NANGARHAR/KABUL (Reuters) - Five Afghan policemen died in a Taliban attack on a security checkpoint near a copper mine on Tuesday, officials in the region said, a day after the insurgents decided to resume operations against local forces.
A Taliban spokesman did not confirm or deny responsibility for the attack in eastern Afghanistan when contacted by Reuters, saying he was collecting information.
The militants had a reduction of violence arrangement in place before the signing of a troop withdrawal agreement with the United States in Doha on Saturday.
But on Monday they decided to end that for Afghan forces, while still holding back on fighting American and other foreign troops, according to sources.
Tuesday’s “heavy clash” killing five Afghan officers took place at a checkpoint at the Mes Aynak copper mine in Logar province, said Deedar Lawang, a spokesman for Logar’s provincial governor.
Hasib Stanekzai, head of Logar provincial council, told Reuters the policemen were soft targets during the early morning attack as they had no heavy weapons.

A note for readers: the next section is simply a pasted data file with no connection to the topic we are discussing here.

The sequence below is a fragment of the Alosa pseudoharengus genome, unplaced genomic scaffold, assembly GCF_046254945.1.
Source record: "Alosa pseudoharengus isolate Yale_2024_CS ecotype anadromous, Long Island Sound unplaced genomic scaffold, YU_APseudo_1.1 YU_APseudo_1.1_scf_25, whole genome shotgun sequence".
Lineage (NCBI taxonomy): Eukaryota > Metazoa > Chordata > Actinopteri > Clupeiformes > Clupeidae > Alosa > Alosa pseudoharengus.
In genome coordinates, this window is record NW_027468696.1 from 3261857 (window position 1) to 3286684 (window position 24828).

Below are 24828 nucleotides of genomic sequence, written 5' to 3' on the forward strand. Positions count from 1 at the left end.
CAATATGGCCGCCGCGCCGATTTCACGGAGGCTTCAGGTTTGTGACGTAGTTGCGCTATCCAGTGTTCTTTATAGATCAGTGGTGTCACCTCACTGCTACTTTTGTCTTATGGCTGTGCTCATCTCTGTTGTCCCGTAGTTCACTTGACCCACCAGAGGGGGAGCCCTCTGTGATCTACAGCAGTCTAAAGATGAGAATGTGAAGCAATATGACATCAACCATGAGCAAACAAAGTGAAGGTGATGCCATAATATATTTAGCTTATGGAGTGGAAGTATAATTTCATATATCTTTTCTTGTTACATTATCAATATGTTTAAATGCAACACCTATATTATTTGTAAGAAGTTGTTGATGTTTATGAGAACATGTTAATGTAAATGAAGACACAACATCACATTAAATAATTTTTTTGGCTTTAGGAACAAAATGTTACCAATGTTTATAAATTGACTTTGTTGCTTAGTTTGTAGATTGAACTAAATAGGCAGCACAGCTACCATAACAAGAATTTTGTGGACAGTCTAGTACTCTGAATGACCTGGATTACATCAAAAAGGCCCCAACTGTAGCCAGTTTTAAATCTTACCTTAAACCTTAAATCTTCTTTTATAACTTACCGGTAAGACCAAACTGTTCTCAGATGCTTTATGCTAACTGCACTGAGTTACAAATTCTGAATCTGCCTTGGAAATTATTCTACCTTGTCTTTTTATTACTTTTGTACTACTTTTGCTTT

A senior U.S. official said the attack was being investigated.
A spokeswoman for Afghanistan’s interior ministry said that in 24 hours, the Taliban carried out 33 attacks against Afghan forces in 16 provinces, killing six civilians. She did not say how many Afghan security force members had died.
“Taliban should give up killing civilians, otherwise (Afghan National Security forces) take action and eliminate them in the defence of our people,” said the spokeswoman Marwa Amini.
U.S.-led forces ousted the Taliban from power in 2001.
But the nation has been in stalemate since, with Taliban forces controlling some territory but unable to capture major urban centres.
The weekend agreement envisages a full withdrawal of all U.S. and coalition forces within 14 months, dependent on security guarantees by the Taliban.
“If the announcement of resumption of violence by Taliban is verified, this is against the spirit of the agreement just signed in Doha,” tweeted the European Union’s special envoy for Afghanistan, Roland Kobia.
Reporting by Ahmad Sultan in Nangarhar and Abdul Qadir Sediqi in Kabul; Writing by Charlotte Greenfield; Editing by Andrew Cawthorne